FPGA are becoming cheap, wont be long before someone in the ham world implements a complete IF stackup in one, microcontrollers are cheap and ubiquitous, 24bit adc dac are cheap for under $20 in parts you can do what Hans is doing in the QSX

    I wont go as far as saying the superhet is dead, but the simple rigs being made in 5 years time will probably not include a Xtal filter and will have some form of digital IF whether that is direct conversion to baseband or something else.

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  5. The bottom line is that SDR performs better, is an asset in combating local RFI and visually engaging. The discrete vs chip debate isn't healthy IMO. Solder Smoke should be embracing all aspects of home construction, no cleaving a rift between them.

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    1. I do not think Bill is trying to be divisive, its more or less just friendly banter among fellow builders and constructors.

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  6. Very interesting and this talk needs to be 'processed'. However, here are some points that have me curious:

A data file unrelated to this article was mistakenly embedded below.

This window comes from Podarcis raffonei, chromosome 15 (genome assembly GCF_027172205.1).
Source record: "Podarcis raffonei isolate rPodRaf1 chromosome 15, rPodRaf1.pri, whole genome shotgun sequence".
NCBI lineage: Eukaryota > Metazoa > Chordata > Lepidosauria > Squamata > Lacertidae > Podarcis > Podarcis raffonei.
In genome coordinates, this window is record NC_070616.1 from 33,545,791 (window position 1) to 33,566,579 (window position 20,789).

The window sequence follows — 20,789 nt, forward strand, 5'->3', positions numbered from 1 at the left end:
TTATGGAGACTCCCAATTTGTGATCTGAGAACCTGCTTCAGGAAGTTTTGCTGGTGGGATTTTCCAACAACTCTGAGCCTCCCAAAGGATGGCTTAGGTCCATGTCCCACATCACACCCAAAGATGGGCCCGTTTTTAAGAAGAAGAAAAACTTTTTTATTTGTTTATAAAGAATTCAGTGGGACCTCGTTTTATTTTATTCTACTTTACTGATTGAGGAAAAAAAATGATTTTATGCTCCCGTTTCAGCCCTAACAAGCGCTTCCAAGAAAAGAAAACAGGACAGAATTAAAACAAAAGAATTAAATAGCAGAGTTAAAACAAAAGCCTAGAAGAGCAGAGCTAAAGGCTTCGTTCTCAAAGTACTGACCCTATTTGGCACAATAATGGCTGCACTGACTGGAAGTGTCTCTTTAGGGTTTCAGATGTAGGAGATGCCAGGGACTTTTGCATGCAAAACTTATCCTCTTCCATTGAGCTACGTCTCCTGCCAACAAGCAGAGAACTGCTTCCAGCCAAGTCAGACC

1. How do we achieve front-end filtering, harmonic suppression etc. on an SDR? We will still need banks of filters anyway. SDR doesn't solve this problem. In fact, undersampling only aggrevates this.
    2. As of now, the news of Superhet's death has been exaggerated. The best sounding radios are still superhets or direct conversion.
    3. The return of analog in the music world points us to a fallacy: Analog has infinite resolution, the digital is limited
    4. The trouble with digital stuff is that it works wonderfully, until it falls off the cliff, then nothing works. The failure is dramatic. If you overload an ADC, you are cooked. If you corrupt the SD card, your radio is a dud.
    4. Just like motor cars didn't kill the cycle, analog radios will continue. We are still pushing the envelope on crystal radios!
    Now, let me get back to laying out my raspberry pi based SDR, you think I have all day?

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  7. Let's not forget that this is the Soldersmoke Blog!
    I'm in it for the journey too - not the destination. At work I develop 'SDRs' for consumer cable and satellite receivers (Yes - ADCs with multi-GHz sampling rates in consumer products!). At home it's discrete - for the fun of it - and for the solder smoke!

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  8. Interesting thread and ideas.